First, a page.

The a major impact on the events that

The story, “Where
Are You Going, Where Have You Been?” written by Shirley Jackson captures the
life of a vain teenage girl, whose desire to fit in and grow up leads to a
frightening situation. This character’s conceited
personality as well as her unsupportive family life have a major impact on the events
that follow.

The story begins by introducing the protagonist, an
unpleasant fifteen year old girl named Connie. 
She is characterized as self-absorbed girl who is experiencing
adolescent rebellion for instance “She knew she was pretty and that was
everything.” (310)  Her narcissistic personality
causes a sense of disconnection to the reader. 
Connie is also very insecure as “she had a quick nervous giggling habit
of caning her neck to glance into mirrors or checking other people’s faces to
make sure hers was all right.” (310).  Her
days were spent either arguing with her family or spending time with her
friends at the mall where, “they would lean together to whisper and laugh
secretly if someone passed by who amused or interested them.” (311) 

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 The third
paragraph reveals Connie’s negative family relationships.  She lives at home with her mother, father and
sister June.  It is clear that Connie does
not get along with the members of her family. 
The nine-year age difference between her and June creates favouritism
from Connie’s mother, for example, “She was so plain and chunky and steady that
Connie had

Curtis 2

to hear her
praised all the time by her mother and her mother’s sisters.” (310).  The attitude of Connie’s mother has a large
role in Connie’s rebellion.  She feels an
immense amount of pressure due to the constant comparison of her and June, for
instance, “June did this, June did that, she saved money and helped clean the
house and cooked and Connie couldn’t do a thing, her mind was filled with
trashy daydreams.” (310).  This justifies
Connie’s insecurity and her need to be accepted by others outside her family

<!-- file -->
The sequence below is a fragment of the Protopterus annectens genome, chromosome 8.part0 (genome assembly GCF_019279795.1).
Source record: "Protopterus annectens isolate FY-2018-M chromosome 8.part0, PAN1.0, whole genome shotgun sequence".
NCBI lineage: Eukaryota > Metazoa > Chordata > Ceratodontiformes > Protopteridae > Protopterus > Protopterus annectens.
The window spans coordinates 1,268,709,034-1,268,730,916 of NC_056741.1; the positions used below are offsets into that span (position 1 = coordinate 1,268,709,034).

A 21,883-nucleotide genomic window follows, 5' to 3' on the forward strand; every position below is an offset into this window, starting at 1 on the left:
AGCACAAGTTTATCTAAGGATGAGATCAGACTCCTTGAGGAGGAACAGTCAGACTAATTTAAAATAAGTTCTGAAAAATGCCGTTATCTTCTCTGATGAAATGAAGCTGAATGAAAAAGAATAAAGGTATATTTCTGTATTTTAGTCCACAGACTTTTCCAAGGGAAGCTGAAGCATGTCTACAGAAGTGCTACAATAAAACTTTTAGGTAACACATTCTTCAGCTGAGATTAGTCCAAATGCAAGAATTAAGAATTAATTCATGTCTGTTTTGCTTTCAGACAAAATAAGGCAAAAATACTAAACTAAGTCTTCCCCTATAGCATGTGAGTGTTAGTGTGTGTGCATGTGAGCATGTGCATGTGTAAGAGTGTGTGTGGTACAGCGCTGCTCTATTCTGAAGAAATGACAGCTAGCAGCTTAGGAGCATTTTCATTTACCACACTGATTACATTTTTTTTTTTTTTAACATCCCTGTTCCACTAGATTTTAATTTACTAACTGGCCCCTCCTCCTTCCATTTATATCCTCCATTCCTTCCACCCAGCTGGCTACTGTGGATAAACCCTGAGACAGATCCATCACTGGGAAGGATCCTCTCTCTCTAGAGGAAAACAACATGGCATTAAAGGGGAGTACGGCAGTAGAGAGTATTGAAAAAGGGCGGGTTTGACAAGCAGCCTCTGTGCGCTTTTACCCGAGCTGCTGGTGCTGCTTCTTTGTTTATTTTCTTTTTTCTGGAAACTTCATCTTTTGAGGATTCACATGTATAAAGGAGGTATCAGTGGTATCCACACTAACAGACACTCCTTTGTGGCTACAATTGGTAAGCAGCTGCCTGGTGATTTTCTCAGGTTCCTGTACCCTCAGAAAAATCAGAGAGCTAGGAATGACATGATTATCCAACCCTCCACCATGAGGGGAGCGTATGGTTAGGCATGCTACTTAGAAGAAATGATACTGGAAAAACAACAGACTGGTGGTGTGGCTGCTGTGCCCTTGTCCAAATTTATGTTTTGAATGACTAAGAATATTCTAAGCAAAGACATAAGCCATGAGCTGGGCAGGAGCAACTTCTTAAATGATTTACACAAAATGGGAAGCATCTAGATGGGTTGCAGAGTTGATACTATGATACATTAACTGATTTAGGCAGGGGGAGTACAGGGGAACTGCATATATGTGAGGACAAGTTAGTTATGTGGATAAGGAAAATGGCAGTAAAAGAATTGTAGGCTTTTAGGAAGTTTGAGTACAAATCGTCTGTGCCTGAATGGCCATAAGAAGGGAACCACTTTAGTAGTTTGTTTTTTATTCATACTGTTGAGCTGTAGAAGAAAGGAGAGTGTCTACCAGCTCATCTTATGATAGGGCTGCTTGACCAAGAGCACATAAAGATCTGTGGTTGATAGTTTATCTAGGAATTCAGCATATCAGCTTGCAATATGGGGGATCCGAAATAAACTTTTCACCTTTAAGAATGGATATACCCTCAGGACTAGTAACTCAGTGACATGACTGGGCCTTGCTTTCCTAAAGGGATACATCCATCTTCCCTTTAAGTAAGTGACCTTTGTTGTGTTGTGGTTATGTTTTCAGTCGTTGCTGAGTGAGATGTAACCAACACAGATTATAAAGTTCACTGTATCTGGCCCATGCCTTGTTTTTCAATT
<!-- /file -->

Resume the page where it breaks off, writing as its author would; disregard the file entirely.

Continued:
since she does not receive it at home.  Additionally,
Connie’s mother is the reasoning for her poor moral compass as her mother
frequently “kept picking at her” (310).  The
unsupportive and negative attitude towards her demonstrates to Connie that it
is acceptable to speak to others that way, therefore condoning Connie behaviour.  Furthermore, Connie’s behaviour exhibits an
absence of authority.  Her
father has removed himself from their family dynamic as he is, “away at work
most of the time and when he came home he wanted super and he read the
newspaper at supper and after supper he went to bed.” (310).  He is useless and closed off in the sense
that he does not offer any guidance to his family.  The fact that “he did not bother talking much
to them.” (310), presents the feeling that he does not care much about the
well-being of his family.  This also
justifies Connie need to be seen in public as she lacks it at home and has no real center of authority in her everyday life.

third paragraph not only introduces the reasoning for Connie’s behavior, but is
also a foundation for the tragedy that lies ahead.  Connie’s insecurities and constant need to be
noticed are what lead her to meet the antagonist of the story, Arnold
Friend.  The lack of authority that is
given from her father has a significant influence in her actions as he “was
away at work most of the time” and “didn’t bother to talking much to them”
(310).  This creates a need for Connie to
receive attention from

Curtis 3

others since she does not gain that satisfaction
at home.  This also leads to a deficiency
in her moral compass.  If Connie did not
lack a relationship with her father it is likely that she would have a different
set of mannerisms and would never have found herself in the terrifying situation
with Arnold Friend.

Moreover, this paragraph shows Connie’s behavior
of going out with her friends and sexualizing themselves in public being linked
to her insecurities related to her family life. 
Therefore, the third paragraph sets an understanding of Connie’s mindset
and the reasoning behind her actions.


Word Count: 686